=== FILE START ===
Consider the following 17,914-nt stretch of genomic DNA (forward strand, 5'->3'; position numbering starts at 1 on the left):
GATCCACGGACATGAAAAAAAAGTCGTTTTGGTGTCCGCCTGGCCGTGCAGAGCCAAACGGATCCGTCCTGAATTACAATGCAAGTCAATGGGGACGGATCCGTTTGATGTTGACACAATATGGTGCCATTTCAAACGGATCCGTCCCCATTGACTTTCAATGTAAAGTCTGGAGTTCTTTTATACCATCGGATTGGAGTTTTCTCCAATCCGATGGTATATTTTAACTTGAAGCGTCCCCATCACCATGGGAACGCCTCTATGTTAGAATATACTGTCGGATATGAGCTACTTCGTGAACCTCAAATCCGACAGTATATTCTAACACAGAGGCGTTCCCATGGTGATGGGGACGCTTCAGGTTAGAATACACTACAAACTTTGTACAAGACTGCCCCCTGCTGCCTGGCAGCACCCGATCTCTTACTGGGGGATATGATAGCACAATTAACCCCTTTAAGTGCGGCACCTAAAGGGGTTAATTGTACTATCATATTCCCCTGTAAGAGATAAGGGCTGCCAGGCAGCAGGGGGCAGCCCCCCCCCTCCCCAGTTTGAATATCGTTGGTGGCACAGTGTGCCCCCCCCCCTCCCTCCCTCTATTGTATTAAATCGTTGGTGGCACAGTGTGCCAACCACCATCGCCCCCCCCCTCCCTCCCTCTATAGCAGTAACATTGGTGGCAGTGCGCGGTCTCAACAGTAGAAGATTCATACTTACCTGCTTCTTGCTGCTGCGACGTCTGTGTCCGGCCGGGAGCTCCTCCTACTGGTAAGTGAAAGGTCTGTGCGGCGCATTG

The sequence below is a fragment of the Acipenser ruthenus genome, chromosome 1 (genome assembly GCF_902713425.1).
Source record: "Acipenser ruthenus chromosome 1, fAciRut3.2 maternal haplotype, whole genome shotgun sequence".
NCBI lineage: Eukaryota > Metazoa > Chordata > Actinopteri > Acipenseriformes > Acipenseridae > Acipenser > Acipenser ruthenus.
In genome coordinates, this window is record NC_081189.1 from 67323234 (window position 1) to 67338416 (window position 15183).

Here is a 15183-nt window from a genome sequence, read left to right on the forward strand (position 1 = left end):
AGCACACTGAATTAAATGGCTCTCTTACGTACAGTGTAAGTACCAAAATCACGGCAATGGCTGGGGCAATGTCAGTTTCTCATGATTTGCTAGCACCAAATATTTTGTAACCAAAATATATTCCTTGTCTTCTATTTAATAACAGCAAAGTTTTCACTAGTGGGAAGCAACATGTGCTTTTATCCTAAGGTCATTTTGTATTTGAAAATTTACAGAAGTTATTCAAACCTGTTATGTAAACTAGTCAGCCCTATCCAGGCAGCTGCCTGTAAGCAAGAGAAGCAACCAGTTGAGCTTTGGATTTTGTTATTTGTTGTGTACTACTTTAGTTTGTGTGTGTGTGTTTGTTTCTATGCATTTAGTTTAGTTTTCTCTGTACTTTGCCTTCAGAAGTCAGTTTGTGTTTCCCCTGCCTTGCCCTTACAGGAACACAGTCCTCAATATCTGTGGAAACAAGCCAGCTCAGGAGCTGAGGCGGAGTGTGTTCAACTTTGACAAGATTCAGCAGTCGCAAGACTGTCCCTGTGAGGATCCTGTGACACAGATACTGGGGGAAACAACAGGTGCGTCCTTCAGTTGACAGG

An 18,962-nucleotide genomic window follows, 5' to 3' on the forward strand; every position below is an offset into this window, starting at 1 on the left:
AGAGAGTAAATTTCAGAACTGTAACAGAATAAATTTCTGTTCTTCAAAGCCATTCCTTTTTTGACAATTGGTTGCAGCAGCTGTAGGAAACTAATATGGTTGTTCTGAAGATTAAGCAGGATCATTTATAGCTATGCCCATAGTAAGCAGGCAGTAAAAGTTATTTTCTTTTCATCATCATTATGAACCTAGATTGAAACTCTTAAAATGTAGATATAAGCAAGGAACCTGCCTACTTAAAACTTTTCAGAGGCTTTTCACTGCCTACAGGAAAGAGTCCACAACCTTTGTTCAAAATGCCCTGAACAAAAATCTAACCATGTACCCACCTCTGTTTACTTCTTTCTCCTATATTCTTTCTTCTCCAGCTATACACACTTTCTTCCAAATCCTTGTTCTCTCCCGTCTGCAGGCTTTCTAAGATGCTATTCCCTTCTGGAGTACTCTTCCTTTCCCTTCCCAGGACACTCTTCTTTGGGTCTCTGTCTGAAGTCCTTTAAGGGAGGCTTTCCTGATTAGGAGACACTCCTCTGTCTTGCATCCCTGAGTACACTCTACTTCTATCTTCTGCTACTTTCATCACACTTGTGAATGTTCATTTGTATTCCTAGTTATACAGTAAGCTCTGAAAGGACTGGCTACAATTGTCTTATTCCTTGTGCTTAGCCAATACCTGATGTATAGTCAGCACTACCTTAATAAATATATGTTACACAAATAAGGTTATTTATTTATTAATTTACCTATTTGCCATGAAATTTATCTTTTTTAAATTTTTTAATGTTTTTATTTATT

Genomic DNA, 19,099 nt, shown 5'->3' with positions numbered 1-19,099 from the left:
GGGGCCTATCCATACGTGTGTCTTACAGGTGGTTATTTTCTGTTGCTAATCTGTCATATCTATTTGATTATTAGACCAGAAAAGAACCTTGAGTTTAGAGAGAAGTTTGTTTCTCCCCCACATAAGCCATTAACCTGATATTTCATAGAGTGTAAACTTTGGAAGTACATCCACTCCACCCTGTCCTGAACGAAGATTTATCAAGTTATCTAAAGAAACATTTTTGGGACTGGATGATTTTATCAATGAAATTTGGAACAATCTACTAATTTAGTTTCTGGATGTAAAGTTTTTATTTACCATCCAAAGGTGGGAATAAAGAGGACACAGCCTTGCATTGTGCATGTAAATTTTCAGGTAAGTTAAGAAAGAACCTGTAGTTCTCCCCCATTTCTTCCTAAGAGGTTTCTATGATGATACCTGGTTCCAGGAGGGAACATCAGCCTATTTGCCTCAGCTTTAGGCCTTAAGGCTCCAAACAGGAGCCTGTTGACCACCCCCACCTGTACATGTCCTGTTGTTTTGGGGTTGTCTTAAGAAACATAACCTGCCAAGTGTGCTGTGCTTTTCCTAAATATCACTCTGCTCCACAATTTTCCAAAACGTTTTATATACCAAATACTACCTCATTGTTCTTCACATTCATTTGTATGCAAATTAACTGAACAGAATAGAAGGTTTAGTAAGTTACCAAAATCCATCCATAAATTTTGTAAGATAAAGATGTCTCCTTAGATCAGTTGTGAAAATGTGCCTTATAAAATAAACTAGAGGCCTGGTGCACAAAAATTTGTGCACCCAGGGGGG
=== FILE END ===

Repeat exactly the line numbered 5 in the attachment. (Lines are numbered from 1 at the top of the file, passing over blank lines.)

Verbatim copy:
NCBI lineage: Eukaryota > Metazoa > Chordata > Actinopteri > Acipenseriformes > Acipenseridae > Acipenser > Acipenser ruthenus.